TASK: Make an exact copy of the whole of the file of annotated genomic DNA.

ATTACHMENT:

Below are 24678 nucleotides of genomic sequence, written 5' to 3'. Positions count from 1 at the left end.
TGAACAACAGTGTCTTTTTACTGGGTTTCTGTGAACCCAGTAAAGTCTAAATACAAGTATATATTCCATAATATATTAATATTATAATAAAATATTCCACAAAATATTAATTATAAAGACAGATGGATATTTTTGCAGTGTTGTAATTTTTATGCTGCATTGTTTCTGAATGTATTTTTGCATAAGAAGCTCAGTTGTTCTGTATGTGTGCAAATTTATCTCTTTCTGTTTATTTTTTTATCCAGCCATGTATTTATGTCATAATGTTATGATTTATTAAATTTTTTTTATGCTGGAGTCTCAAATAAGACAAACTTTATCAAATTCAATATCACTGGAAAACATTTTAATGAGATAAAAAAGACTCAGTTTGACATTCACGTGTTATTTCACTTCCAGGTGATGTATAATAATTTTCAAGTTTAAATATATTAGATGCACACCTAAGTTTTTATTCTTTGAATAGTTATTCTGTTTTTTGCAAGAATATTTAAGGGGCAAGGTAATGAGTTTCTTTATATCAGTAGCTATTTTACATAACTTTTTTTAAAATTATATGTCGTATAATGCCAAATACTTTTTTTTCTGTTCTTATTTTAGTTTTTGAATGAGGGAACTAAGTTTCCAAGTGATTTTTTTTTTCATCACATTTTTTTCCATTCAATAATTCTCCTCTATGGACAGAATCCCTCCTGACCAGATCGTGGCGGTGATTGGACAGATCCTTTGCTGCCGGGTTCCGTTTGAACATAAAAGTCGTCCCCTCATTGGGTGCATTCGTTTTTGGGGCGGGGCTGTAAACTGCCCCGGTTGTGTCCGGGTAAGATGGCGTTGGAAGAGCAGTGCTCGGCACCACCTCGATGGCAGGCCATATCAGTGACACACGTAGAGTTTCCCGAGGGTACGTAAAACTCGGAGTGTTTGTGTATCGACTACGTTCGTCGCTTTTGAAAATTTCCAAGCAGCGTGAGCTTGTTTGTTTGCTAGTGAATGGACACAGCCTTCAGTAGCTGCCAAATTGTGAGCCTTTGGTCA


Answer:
Below are 24678 nucleotides of genomic sequence, written 5' to 3'. Positions count from 1 at the left end.
TGAACAACAGTGTCTTTTTACTGGGTTTCTGTGAACCCAGTAAAGTCTAAATACAAGTATATATTCCATAATATATTAATATTATAATAAAATATTCCACAAAATATTAATTATAAAGACAGATGGATATTTTTGCAGTGTTGTAATTTTTATGCTGCATTGTTTCTGAATGTATTTTTGCATAAGAAGCTCAGTTGTTCTGTATGTGTGCAAATTTATCTCTTTCTGTTTATTTTTTTATCCAGCCATGTATTTATGTCATAATGTTATGATTTATTAAATTTTTTTTATGCTGGAGTCTCAAATAAGACAAACTTTATCAAATTCAATATCACTGGAAAACATTTTAATGAGATAAAAAAGACTCAGTTTGACATTCACGTGTTATTTCACTTCCAGGTGATGTATAATAATTTTCAAGTTTAAATATATTAGATGCACACCTAAGTTTTTATTCTTTGAATAGTTATTCTGTTTTTTGCAAGAATATTTAAGGGGCAAGGTAATGAGTTTCTTTATATCAGTAGCTATTTTACATAACTTTTTTTAAAATTATATGTCGTATAATGCCAAATACTTTTTTTTCTGTTCTTATTTTAGTTTTTGAATGAGGGAACTAAGTTTCCAAGTGATTTTTTTTTTCATCACATTTTTTTCCATTCAATAATTCTCCTCTATGGACAGAATCCCTCCTGACCAGATCGTGGCGGTGATTGGACAGATCCTTTGCTGCCGGGTTCCGTTTGAACATAAAAGTCGTCCCCTCATTGGGTGCATTCGTTTTTGGGGCGGGGCTGTAAACTGCCCCGGTTGTGTCCGGGTAAGATGGCGTTGGAAGAGCAGTGCTCGGCACCACCTCGATGGCAGGCCATATCAGTGACACACGTAGAGTTTCCCGAGGGTACGTAAAACTCGGAGTGTTTGTGTATCGACTACGTTCGTCGCTTTTGAAAATTTCCAAGCAGCGTGAGCTTGTTTGTTTGCTAGTGAATGGACACAGCCTTCAGTAGCTGCCAAATTGTGAGCCTTTGGTCA